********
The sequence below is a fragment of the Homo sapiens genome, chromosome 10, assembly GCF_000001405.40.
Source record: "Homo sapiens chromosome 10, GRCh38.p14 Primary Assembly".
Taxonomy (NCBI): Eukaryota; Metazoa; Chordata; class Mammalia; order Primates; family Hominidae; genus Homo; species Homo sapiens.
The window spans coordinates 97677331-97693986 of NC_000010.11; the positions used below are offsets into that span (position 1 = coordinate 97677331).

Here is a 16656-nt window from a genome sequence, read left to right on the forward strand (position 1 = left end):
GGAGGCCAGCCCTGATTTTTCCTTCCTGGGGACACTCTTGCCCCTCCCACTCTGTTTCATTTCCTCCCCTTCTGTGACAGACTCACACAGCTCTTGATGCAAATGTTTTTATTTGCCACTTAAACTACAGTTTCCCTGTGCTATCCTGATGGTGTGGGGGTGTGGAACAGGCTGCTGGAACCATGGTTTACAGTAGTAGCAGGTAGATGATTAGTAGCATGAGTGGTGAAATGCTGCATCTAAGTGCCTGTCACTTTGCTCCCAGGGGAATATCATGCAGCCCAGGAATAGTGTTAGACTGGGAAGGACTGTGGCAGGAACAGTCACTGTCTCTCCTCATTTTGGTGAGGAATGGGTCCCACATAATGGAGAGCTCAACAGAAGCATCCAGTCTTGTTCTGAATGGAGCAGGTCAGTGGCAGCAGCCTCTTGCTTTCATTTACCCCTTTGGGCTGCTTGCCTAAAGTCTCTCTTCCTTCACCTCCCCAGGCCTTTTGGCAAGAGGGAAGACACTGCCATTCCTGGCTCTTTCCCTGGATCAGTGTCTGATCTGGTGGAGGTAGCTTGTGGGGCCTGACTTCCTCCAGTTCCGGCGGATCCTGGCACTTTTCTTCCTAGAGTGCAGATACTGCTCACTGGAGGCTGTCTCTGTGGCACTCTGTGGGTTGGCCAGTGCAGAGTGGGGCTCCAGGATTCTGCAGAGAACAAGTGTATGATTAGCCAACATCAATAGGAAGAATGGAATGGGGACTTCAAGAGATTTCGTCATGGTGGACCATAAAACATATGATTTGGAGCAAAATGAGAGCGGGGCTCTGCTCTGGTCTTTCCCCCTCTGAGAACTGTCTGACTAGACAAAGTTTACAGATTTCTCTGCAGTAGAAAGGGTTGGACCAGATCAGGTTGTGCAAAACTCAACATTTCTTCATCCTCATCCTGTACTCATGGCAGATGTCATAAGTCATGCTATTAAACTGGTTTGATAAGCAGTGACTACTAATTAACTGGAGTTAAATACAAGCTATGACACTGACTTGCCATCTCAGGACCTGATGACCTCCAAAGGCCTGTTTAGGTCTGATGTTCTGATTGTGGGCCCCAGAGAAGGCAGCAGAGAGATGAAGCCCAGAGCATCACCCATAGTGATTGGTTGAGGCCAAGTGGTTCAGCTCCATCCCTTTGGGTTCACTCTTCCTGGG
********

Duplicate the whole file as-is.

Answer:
The sequence below is a fragment of the Homo sapiens genome, chromosome 10, assembly GCF_000001405.40.
Source record: "Homo sapiens chromosome 10, GRCh38.p14 Primary Assembly".
Taxonomy (NCBI): Eukaryota; Metazoa; Chordata; class Mammalia; order Primates; family Hominidae; genus Homo; species Homo sapiens.
The window spans coordinates 97677331-97693986 of NC_000010.11; the positions used below are offsets into that span (position 1 = coordinate 97677331).

Here is a 16656-nt window from a genome sequence, read left to right on the forward strand (position 1 = left end):
GGAGGCCAGCCCTGATTTTTCCTTCCTGGGGACACTCTTGCCCCTCCCACTCTGTTTCATTTCCTCCCCTTCTGTGACAGACTCACACAGCTCTTGATGCAAATGTTTTTATTTGCCACTTAAACTACAGTTTCCCTGTGCTATCCTGATGGTGTGGGGGTGTGGAACAGGCTGCTGGAACCATGGTTTACAGTAGTAGCAGGTAGATGATTAGTAGCATGAGTGGTGAAATGCTGCATCTAAGTGCCTGTCACTTTGCTCCCAGGGGAATATCATGCAGCCCAGGAATAGTGTTAGACTGGGAAGGACTGTGGCAGGAACAGTCACTGTCTCTCCTCATTTTGGTGAGGAATGGGTCCCACATAATGGAGAGCTCAACAGAAGCATCCAGTCTTGTTCTGAATGGAGCAGGTCAGTGGCAGCAGCCTCTTGCTTTCATTTACCCCTTTGGGCTGCTTGCCTAAAGTCTCTCTTCCTTCACCTCCCCAGGCCTTTTGGCAAGAGGGAAGACACTGCCATTCCTGGCTCTTTCCCTGGATCAGTGTCTGATCTGGTGGAGGTAGCTTGTGGGGCCTGACTTCCTCCAGTTCCGGCGGATCCTGGCACTTTTCTTCCTAGAGTGCAGATACTGCTCACTGGAGGCTGTCTCTGTGGCACTCTGTGGGTTGGCCAGTGCAGAGTGGGGCTCCAGGATTCTGCAGAGAACAAGTGTATGATTAGCCAACATCAATAGGAAGAATGGAATGGGGACTTCAAGAGATTTCGTCATGGTGGACCATAAAACATATGATTTGGAGCAAAATGAGAGCGGGGCTCTGCTCTGGTCTTTCCCCCTCTGAGAACTGTCTGACTAGACAAAGTTTACAGATTTCTCTGCAGTAGAAAGGGTTGGACCAGATCAGGTTGTGCAAAACTCAACATTTCTTCATCCTCATCCTGTACTCATGGCAGATGTCATAAGTCATGCTATTAAACTGGTTTGATAAGCAGTGACTACTAATTAACTGGAGTTAAATACAAGCTATGACACTGACTTGCCATCTCAGGACCTGATGACCTCCAAAGGCCTGTTTAGGTCTGATGTTCTGATTGTGGGCCCCAGAGAAGGCAGCAGAGAGATGAAGCCCAGAGCATCACCCATAGTGATTGGTTGAGGCCAAGTGGTTCAGCTCCATCCCTTTGGGTTCACTCTTCCTGGG